Not That Kind of Girl by Lena Dunham, published by Random House.
Lena Dunham isn’t the kind of girl that you’d expect. She’s not the kind of girl you see on TV, although she mostly is. She’s not the kind of girl who will hide her mental health struggles anymore. She’s not the kind of girl who will take your crap. She’s not the kind of girl who would let life pass her by.
Lena lives her life knowing that she wants to tell its stories. And I hope Not That Kind of Girl is just the first instalment.
“You’re here because she writes,” Canadian writer/TV personality Elaine Liu rallied in her introduction for Lena at an event at the Toronto Reference Library last night. “…No matter how much she tells us, it’s not enough.”
A huge theme that came up during the event – from Elaine’s introduction to Canadian film journalist Johanna Schneller’s questions – was how Lena is both known and unknowable and how she is fascinated with what is known and unknowable. We feel like we know her because of Girls, even if that isn’t *really* her. (“Sorry – I just want to say that you haven’t actually seen my pubic hair on TV. That’s my borderline.”) But we want to know so much more. And that’s just speaking to our appetite for celebrity culture and our assumption that we *can* know everything now because of social media.
While we waited for Lena to come on stage, I was telling my friend about how she finally gets to meet my new kitten this weekend. She made a weird face.
“Oh yeah, I forgot I haven’t seen him yet. Because of Instagram I feel like I know him. You know, like lots of other cats.” I laughed and said “and celebrities.”
Lena really downplays life in the spotlight in Not That Kind of Girl. Any reference to her movie Tiny Furniture or Girls seems minimal in quantity and importance. The book is not to discuss those things. It’s to let you into her life surrounding and leading up to those things. To introduce you to a Lena you may not have learned of yet. Sure, she talks about a crew member she dated, a fedora-wearing restaurant host she was with when she started working on her movie, the kind of work that lead into this career and the sexism she has to deal with, but she also tells you about her therapists, her sexual awakenings in university (and before), a lot about her family and her issues with food and mental health. It’s a great collection.
Here’s who it’s not okay to share a bed with:
Anyone who makes you feel like you’re invading their space. Anyone who tells you that they “just can’t be alone right now.” Anyone who doesn’t make you feel like sharing a bed is the coziest and most sensual activity they could possibly be undertaking (unless, of course, it is one of the aforementioned relatives; in that case, they should act lovingly but also reserved/slightly annoyed).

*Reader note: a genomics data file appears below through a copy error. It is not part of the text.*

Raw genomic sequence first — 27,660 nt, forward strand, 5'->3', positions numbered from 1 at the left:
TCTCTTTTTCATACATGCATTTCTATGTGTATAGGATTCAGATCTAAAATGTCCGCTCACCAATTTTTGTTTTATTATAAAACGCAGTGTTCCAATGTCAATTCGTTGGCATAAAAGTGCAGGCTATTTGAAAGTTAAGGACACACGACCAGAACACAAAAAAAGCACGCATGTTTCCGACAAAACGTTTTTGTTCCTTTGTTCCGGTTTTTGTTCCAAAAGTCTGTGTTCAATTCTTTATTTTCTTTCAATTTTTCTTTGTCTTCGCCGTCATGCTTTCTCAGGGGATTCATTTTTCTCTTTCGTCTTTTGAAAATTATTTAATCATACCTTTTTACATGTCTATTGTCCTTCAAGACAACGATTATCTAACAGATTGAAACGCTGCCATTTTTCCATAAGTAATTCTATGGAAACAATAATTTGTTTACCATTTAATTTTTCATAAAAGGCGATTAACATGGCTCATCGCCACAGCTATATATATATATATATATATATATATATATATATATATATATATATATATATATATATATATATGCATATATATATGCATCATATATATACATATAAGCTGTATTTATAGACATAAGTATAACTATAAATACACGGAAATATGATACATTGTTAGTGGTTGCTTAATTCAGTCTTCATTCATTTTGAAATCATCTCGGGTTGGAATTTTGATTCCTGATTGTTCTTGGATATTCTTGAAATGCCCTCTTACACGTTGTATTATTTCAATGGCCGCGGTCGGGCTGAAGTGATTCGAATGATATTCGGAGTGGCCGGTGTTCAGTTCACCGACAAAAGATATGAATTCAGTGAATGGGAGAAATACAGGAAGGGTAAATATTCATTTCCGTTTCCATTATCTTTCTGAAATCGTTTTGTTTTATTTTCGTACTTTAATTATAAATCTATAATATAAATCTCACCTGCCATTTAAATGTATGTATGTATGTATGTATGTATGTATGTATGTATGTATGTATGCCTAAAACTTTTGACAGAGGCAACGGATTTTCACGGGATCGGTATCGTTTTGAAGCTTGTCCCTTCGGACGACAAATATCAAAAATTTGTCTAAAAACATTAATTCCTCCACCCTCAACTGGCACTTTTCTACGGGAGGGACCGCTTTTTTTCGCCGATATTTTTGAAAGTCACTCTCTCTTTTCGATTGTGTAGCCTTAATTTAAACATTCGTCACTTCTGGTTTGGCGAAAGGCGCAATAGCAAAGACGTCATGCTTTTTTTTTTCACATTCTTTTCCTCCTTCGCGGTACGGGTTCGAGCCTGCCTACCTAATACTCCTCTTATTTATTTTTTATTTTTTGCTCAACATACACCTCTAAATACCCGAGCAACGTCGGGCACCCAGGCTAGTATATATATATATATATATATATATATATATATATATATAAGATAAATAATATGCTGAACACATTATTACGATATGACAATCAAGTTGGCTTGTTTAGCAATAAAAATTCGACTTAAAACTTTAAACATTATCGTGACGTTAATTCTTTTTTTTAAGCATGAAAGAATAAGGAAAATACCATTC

Now, look over at the person beside you. Do they meet these criteria? If not, remove them or remove yourself. You’re better off alone.
“Writing is a way of checking in with myself,” Lena said at the event. “I can feel less alone.” Can she hear all of us, excited?
A few of my friends had said “meh” when I asked them how they found the book before I had a chance to read it. So I think I went into it with expectations lowered. It doesn’t matter to me, as I really enjoyed this book. It’s light, a quick read, hilarious and touching. I think my friends were expecting more along the lines of Lena’s supposed celebrity life. As Johanna pointed out – Lena leaves her essays open-ended, letting you to make your own conclusions.
Lena is often faced with lots of tough, sensitive questions or topics. It was pointed out a lot about how young she is — oh my god, she’s 28 and she has a TV show and a book! And yes, I was also discussing this with my friend beforehand, feeling sorry for myself, but it’s not like Lena — or any hardworking young person — is a new sensation to this discussion.
That it’s been six years since I graduated from college seems impossible. Older folks laugh at my naïveté, saying that six years is nothing in the scheme of life. But now I’ve been gone longer than I was there. Soon, my life as a student will be as far behind me as summer camp.
But Lena faces her questions head on. I was amazed at her quick, level and incredibly smart answers. She spoke about how she wanted to show how she’s still growing, life’s not perfect, and “it’s not nice to talk shit about yourself all the time.” Not That Kind of Girl is truly a chronicle of growing up, wanting to be a grown up, but not the kind of grown up everyone expects.
In reference to her nudity on screen, she quipped “People reacting [the way they do] lets me know I need to keep doing it.” Bra-vo.
In reference to anxiety, her work and being open and realistic about the two: “I used to think anxiety and creativity had to go together but I don’t know anymore. There are probably better motivations for getting things done.” And then later she explained that for a creative person, it’s not about losing inspiration or even worrying about losing inspiration, it’s just about making sure you don’t burn out.
Life is long, people change, I would never be foolish enough to think otherwise. But no matter what, nothing can ever be as it was. Everything has changed in a way that sounds trite and borderline offensive when recounted over coffee. I can never be who I was. I can simply watch her with sympathy, understanding and some measure of awe. There she goes, backpack on, headed for the subway or airport. She did her best with her eyeliner. She learned a new word she wants to try out on you. She is ambling along. She is looking for it.
Girls may not always be my favourite show, but Lena Dunham is the kind of girl who I want to keep reading about, that’s for sure.